And in this day and age, when so many people are fed up with gimmicks of every kind, I think that there will certainly be readiness on the part of tourists to belong to a genuine effort in a good cause.

And what good causes aren't uphill battles? ;)

bubbio.png
 
Last edited:

Ian Sutton

1000+ Posts
Hi Joe
We certainly found Bubbio friendly, though by staying in an Agriturismo, we didn't mix quite as much as if renting an apartment. Nonetheless the decently stocked Alimentari was a friendly place and the evenings eating in the Agriturismo were certainly convivial (with I presume most of the larger tables being local groups / families). In terms of sense of community - yes, though it's also come through strongly in a lot of other places.

For walking the walk, and really working hard to get tourists (and locals) to be responsible, the Cinque Terre villages (and especially Riomaggiore) stood out the most for us. My partner is from New Zealand and they've been a couple of decades ahead of the Uk in terms of recycling and responsible waste disposal. Seeing the wide range of recycling bins was very pleasing (and she was impressed), but also they worked hard on wider publicity and ring-fencing of funds to protect the community. They've got good reason to feel the need to protect what they have, but other locations could learn a lot from them.

I like your comment re: the message unemptied bins say to a potential litterer. I like to think that most people will do the right thing if doing the right thing is easy enough. The harder we make it for them (or the less effort we make ourselves), the fewer will make any effort. In addition though, the bigger the volume of tourists, the greater the chance of getting people who just don't think / care, and the danger of that, is that their behaviour can normalise such disrespect for others. Hence why Pisa around the field of miracles is pretty disgusting and the overpriced rubbish in the area & from there to the two stations gives the impression that 'Pisa' is disgusting and not worthy of any effort, creating a downward spiral. FWIW Pisa itself is much better, but does get missed by much mass tourism. Whenever anyone says Pisa is disgusting, I'm confident they never actually made it into the city centre. I may also smile wryly!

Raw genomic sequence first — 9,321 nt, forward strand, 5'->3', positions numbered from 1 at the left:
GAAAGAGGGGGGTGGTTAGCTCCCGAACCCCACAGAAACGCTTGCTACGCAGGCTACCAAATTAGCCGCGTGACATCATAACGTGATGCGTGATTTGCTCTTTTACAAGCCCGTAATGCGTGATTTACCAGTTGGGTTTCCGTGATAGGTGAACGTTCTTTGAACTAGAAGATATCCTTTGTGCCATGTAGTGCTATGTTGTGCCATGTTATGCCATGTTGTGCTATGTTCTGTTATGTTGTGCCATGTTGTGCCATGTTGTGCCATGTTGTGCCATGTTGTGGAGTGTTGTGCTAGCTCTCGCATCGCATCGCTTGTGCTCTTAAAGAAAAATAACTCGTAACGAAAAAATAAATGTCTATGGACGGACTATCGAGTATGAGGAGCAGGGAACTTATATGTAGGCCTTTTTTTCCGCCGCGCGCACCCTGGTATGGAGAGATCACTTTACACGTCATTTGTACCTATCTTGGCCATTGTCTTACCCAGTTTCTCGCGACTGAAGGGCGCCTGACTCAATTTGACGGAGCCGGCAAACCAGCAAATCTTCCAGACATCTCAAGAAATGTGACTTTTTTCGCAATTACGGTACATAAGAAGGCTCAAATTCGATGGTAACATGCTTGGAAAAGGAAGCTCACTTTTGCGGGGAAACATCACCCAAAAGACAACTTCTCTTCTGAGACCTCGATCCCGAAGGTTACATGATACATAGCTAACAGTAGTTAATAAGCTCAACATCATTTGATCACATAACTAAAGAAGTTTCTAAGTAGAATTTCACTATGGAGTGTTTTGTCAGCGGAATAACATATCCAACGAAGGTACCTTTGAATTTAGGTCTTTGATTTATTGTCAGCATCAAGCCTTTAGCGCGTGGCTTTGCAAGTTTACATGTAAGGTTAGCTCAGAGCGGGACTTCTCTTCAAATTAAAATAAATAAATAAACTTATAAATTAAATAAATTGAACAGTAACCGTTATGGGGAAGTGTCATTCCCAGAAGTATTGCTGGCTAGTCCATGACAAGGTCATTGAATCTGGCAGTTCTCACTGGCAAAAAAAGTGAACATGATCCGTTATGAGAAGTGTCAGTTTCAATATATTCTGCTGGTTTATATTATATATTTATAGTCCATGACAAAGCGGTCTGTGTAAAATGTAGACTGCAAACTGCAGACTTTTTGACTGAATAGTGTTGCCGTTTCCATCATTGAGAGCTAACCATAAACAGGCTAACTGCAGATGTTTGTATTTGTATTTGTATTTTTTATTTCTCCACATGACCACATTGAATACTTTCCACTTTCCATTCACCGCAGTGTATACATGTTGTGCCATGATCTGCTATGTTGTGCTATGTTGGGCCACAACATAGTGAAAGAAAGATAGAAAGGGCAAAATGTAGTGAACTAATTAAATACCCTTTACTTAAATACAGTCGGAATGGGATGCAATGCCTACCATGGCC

Regards
Ian
 

Ratnasdiary

New Member
An article from CNN describes how some tourist destinations in the world are creating a pledge to educate tourists and encourage them to behave properly during their visit. For example, the Icelandic Pledge. This is deemed as a more appropriate way to influence tourist behavior, than standard signs and admonitions.

From the article :

"While pledges are only a small piece of tourism management, the hope is that by getting visitors to think about a destination as more than just a backdrop to their vacation photos, they'll act more thoughtfully.
"People want to do the right thing," says Alsop, "and this is a soft way to give direction."
He goes on to say the overall goal of the pledge is to reduce damage to the environment and curtail conflicts between guests and locals.
"We want guests to have a meaningful experience," he says. "But we also want them to know that this is our home and after they leave, we'll still be here, depending on it." "
Totally agree ! It's high time we educate people around us about benefits of eco-tourism.